By MARTY LEVINE
In April 1935 — when the Steelers were not yet two years old, still known as the Pirates and more likely recruiting from sandlots than dorm rooms — Pitt economics Professor Francis D. Tyson told 1,000 phys ed teachers meeting here that college students should be paid to play sports.
He predicted that future football teams would be “professional performers, college trained and sponsored,” and that colleges’ amateurism was just ‘hypocrisy … a hangover from the British aristocratic tradition.”
Members of the American Physical Education Association, meeting at the William Penn Hotel downtown, “for the most part, seemed startled at the tenor of the speech and applauded but scantily at its close,” said the Post-Gazette.
Tyson made other startling suggestions. He asked: “Is it not inconsistent to praise students for working their way through college by waiting on fraternity table(s), which they often do badly, and blame them for earning a little money by playing football, which they do very well?
“Is it not as fair to give scholarships for football as for classical study in an institution which advertises both activities? For probably the latter is better training in the competitive contest of modern life.”
American universities give degrees in business administration, he said — why not football? he implied.
As Pittsburgh Press columnist Chester L. Smith put it, Tyson’s talk “stirred up no end of rumpus.”
Partly, that was because college athletes were already getting paid, to a large extent, Smith said.
In fact, Charles D. Wettach, chairman of the Pitt Athletic Council, told the Pittsburgh Sun-Telegraph “that he is now paying one boy’s way through prep school and he expected that boy to play football at Pitt.”
And, anyway, it was common for alumni to help athletes just as directly, he told the P-G.
“In the future we may have to come to that,” Wettach said of paying college athletes a salary. His assessment of the situation, while not exactly reflecting a 2021 view, was progressive for 1935: “We give scholarships for academic work, don't we? Well, what's wrong with giving a scholarship to a boy who happens to be endowed with a good physique and the mental ability to carry on his work? Why penalize him in favor of one who happens to be brighter in studies?”
Pitt News Editor Jack Tibby opined: “Dr. Tyson was right in suggesting that lads who don't chill up the spine at the mention of Santayana or statistics should have the advantages of specialized athletic education if they can benefit by it. Philosophy has a social value; so has physical education.”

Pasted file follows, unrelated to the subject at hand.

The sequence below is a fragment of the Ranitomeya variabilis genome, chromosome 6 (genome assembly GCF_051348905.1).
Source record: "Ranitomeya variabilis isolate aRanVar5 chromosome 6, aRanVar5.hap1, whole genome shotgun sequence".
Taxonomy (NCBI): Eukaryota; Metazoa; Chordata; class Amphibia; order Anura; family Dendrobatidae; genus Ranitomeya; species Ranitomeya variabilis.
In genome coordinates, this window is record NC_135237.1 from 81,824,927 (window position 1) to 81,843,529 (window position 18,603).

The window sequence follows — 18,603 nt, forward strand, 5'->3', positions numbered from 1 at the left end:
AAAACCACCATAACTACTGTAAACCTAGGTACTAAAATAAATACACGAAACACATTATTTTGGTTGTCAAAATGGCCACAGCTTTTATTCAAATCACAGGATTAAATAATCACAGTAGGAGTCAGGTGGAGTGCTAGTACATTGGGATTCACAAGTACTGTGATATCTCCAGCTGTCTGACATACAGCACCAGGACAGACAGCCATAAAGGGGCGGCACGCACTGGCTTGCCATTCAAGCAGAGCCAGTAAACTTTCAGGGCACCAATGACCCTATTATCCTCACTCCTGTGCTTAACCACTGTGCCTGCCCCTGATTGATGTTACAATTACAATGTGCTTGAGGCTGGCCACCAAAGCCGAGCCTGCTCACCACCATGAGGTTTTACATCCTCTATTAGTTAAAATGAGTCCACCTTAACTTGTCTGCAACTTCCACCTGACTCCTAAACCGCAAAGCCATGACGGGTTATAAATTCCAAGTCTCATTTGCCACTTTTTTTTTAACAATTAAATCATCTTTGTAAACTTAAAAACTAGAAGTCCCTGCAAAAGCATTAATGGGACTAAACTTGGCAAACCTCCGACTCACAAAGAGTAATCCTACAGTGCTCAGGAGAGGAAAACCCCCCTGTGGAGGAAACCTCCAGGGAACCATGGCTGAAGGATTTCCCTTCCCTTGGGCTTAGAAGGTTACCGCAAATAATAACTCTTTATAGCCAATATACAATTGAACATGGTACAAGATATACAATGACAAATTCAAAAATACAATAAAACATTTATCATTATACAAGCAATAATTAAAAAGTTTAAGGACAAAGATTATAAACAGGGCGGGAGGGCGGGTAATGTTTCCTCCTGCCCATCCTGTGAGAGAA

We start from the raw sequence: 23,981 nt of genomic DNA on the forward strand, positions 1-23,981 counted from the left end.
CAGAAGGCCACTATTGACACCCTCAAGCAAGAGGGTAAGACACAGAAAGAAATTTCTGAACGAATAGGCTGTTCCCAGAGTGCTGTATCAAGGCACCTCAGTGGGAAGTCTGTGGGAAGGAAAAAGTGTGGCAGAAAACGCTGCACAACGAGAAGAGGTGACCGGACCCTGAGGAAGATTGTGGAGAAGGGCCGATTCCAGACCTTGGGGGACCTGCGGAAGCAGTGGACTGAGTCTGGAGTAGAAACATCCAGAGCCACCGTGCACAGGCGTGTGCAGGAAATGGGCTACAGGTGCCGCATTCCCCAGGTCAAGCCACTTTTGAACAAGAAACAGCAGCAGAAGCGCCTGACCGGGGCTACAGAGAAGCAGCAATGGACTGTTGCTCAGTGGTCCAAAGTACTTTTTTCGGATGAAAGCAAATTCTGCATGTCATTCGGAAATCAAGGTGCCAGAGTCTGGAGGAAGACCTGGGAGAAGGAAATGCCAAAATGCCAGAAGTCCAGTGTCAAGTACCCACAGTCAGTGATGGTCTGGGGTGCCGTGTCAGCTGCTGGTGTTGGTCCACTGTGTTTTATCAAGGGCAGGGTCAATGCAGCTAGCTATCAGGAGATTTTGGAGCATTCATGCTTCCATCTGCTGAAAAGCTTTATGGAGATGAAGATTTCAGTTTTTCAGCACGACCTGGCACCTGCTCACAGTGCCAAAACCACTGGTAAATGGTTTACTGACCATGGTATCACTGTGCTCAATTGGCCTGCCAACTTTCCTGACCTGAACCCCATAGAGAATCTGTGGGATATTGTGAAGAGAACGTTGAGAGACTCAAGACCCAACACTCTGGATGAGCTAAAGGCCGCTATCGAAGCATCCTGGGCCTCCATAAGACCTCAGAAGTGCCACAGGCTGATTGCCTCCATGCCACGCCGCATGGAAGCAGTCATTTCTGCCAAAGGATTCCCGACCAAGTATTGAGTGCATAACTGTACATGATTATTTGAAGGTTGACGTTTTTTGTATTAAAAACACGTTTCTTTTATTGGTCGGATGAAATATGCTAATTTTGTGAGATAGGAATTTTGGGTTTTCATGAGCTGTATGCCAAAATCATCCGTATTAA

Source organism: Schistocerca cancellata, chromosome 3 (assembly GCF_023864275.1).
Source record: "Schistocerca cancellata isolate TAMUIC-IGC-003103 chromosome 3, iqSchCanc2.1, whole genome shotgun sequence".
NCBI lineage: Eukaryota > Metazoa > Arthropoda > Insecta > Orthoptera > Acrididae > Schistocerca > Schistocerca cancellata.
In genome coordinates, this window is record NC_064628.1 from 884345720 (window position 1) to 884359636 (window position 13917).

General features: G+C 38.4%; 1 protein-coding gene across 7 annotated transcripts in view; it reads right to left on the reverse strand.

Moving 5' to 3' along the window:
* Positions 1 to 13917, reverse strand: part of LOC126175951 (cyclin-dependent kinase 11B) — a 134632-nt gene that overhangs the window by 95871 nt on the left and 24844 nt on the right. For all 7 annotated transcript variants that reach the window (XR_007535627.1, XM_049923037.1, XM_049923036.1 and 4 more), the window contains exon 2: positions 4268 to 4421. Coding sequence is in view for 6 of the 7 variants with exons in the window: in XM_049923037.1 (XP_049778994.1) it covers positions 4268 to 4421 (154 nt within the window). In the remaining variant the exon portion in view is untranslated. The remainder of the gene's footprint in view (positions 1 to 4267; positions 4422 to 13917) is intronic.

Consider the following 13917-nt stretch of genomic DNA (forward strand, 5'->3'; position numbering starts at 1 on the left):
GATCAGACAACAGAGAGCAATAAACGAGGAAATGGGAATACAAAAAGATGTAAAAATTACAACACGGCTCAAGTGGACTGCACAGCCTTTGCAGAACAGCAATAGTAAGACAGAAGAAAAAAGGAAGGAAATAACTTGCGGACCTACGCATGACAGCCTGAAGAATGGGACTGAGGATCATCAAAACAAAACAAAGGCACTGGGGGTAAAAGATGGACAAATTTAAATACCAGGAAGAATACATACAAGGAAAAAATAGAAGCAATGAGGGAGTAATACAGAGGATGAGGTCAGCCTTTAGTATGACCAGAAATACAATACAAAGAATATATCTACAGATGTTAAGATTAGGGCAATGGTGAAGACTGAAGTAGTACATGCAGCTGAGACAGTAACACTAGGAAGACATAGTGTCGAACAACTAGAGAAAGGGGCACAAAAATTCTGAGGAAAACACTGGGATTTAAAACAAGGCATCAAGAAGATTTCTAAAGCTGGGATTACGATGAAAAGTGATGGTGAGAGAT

Among the naysayers — who included Pitt’s chancellor — was Leah Stark, vice president of the Women's Athletic Association at Pitt. “I don't think athletics should be subsidized,” she said, “when that process shoves general student athletic activities into the background to make room for a crew of overworked gladiators.”
The state superintendent of public instruction, addressing a Pennsylvania phys ed teachers’ group two days later, advised them to “stand by the principle of education in athletics and keep athletics free from the taint of professionalism.”
Faced with general displeasure, Tyson backtracked, saying athletes might receive “a system of ‘controlled’ and ‘limited’ athletic scholarships not subsidies,” he told the Sun-Telegraph, which “might well include, if necessary, board and room, plus a little spending money.”
But in fact, just down the road, little Washington and Jefferson College — then a Pitt rival — had already been paying athletes. A 1929 report by the Carnegie Foundation for the Advancement of Teaching, “American College Athletics,” dubbed this “an extreme case of subsidizing,” in which “alumni and businessmen made contributions ranging from $10 to nearly $1,000 annually to a fund aggregating from $25,000 to $50,000 a year. From this the college expenses of all football players were paid and additional sums, termed ‘pay checks,’ were dispersed to leading performers.
For better or worse, Tyson’s efforts seemed to end right there. Pitt could have been 85 years ahead of its time, if it weren’t for public sentiment, perhaps best embodied in this letter to the editor in the P-G:
“Well, well, well! Why should a teacher of ‘economics,’ anyway, be a speaker in a physical education convention? Who let him in?”
Marty Levine is a staff writer for the University Times. Reach him at firstname.lastname@example.org or 412-758-4859.
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